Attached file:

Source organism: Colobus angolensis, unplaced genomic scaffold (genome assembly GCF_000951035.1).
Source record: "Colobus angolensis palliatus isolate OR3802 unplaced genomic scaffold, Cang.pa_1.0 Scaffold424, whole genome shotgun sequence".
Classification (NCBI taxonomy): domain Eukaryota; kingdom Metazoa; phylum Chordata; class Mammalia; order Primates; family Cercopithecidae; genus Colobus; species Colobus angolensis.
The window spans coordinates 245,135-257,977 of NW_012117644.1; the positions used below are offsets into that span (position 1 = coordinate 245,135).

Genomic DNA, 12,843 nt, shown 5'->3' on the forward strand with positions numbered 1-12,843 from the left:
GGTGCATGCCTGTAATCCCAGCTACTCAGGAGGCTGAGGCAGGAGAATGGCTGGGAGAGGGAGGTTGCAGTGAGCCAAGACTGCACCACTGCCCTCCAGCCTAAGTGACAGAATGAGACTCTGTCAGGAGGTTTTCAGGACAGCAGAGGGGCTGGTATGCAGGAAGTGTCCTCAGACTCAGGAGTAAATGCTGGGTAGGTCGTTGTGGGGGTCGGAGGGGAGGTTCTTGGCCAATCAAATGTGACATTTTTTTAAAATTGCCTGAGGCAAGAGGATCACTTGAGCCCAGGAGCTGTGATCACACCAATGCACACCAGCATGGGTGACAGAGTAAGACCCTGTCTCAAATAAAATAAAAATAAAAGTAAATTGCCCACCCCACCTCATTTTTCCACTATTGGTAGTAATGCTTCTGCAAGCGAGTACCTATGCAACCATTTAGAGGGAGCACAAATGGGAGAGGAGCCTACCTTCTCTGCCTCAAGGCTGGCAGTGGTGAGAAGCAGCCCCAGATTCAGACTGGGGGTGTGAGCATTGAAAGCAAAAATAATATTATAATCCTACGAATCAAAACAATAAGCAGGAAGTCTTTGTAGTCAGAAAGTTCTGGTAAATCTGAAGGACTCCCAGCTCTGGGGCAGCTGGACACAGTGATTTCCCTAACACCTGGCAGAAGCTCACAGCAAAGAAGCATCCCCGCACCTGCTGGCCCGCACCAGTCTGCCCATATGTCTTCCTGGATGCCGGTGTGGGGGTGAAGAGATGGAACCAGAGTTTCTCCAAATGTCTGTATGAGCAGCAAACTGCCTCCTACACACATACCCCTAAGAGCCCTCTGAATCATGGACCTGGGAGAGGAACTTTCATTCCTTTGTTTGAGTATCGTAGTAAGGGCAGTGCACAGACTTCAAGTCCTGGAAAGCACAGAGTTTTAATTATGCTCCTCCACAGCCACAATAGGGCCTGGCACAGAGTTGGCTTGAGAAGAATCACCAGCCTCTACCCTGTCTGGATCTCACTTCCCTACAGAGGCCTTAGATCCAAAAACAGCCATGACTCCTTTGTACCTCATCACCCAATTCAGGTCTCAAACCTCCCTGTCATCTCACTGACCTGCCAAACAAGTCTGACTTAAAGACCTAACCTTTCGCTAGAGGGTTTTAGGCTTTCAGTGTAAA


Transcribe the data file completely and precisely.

Source organism: Colobus angolensis, unplaced genomic scaffold (genome assembly GCF_000951035.1).
Source record: "Colobus angolensis palliatus isolate OR3802 unplaced genomic scaffold, Cang.pa_1.0 Scaffold424, whole genome shotgun sequence".
Classification (NCBI taxonomy): domain Eukaryota; kingdom Metazoa; phylum Chordata; class Mammalia; order Primates; family Cercopithecidae; genus Colobus; species Colobus angolensis.
The window spans coordinates 245,135-257,977 of NW_012117644.1; the positions used below are offsets into that span (position 1 = coordinate 245,135).

Genomic DNA, 12,843 nt, shown 5'->3' on the forward strand with positions numbered 1-12,843 from the left:
GGTGCATGCCTGTAATCCCAGCTACTCAGGAGGCTGAGGCAGGAGAATGGCTGGGAGAGGGAGGTTGCAGTGAGCCAAGACTGCACCACTGCCCTCCAGCCTAAGTGACAGAATGAGACTCTGTCAGGAGGTTTTCAGGACAGCAGAGGGGCTGGTATGCAGGAAGTGTCCTCAGACTCAGGAGTAAATGCTGGGTAGGTCGTTGTGGGGGTCGGAGGGGAGGTTCTTGGCCAATCAAATGTGACATTTTTTTAAAATTGCCTGAGGCAAGAGGATCACTTGAGCCCAGGAGCTGTGATCACACCAATGCACACCAGCATGGGTGACAGAGTAAGACCCTGTCTCAAATAAAATAAAAATAAAAGTAAATTGCCCACCCCACCTCATTTTTCCACTATTGGTAGTAATGCTTCTGCAAGCGAGTACCTATGCAACCATTTAGAGGGAGCACAAATGGGAGAGGAGCCTACCTTCTCTGCCTCAAGGCTGGCAGTGGTGAGAAGCAGCCCCAGATTCAGACTGGGGGTGTGAGCATTGAAAGCAAAAATAATATTATAATCCTACGAATCAAAACAATAAGCAGGAAGTCTTTGTAGTCAGAAAGTTCTGGTAAATCTGAAGGACTCCCAGCTCTGGGGCAGCTGGACACAGTGATTTCCCTAACACCTGGCAGAAGCTCACAGCAAAGAAGCATCCCCGCACCTGCTGGCCCGCACCAGTCTGCCCATATGTCTTCCTGGATGCCGGTGTGGGGGTGAAGAGATGGAACCAGAGTTTCTCCAAATGTCTGTATGAGCAGCAAACTGCCTCCTACACACATACCCCTAAGAGCCCTCTGAATCATGGACCTGGGAGAGGAACTTTCATTCCTTTGTTTGAGTATCGTAGTAAGGGCAGTGCACAGACTTCAAGTCCTGGAAAGCACAGAGTTTTAATTATGCTCCTCCACAGCCACAATAGGGCCTGGCACAGAGTTGGCTTGAGAAGAATCACCAGCCTCTACCCTGTCTGGATCTCACTTCCCTACAGAGGCCTTAGATCCAAAAACAGCCATGACTCCTTTGTACCTCATCACCCAATTCAGGTCTCAAACCTCCCTGTCATCTCACTGACCTGCCAAACAAGTCTGACTTAAAGACCTAACCTTTCGCTAGAGGGTTTTAGGCTTTCAGTGTAAA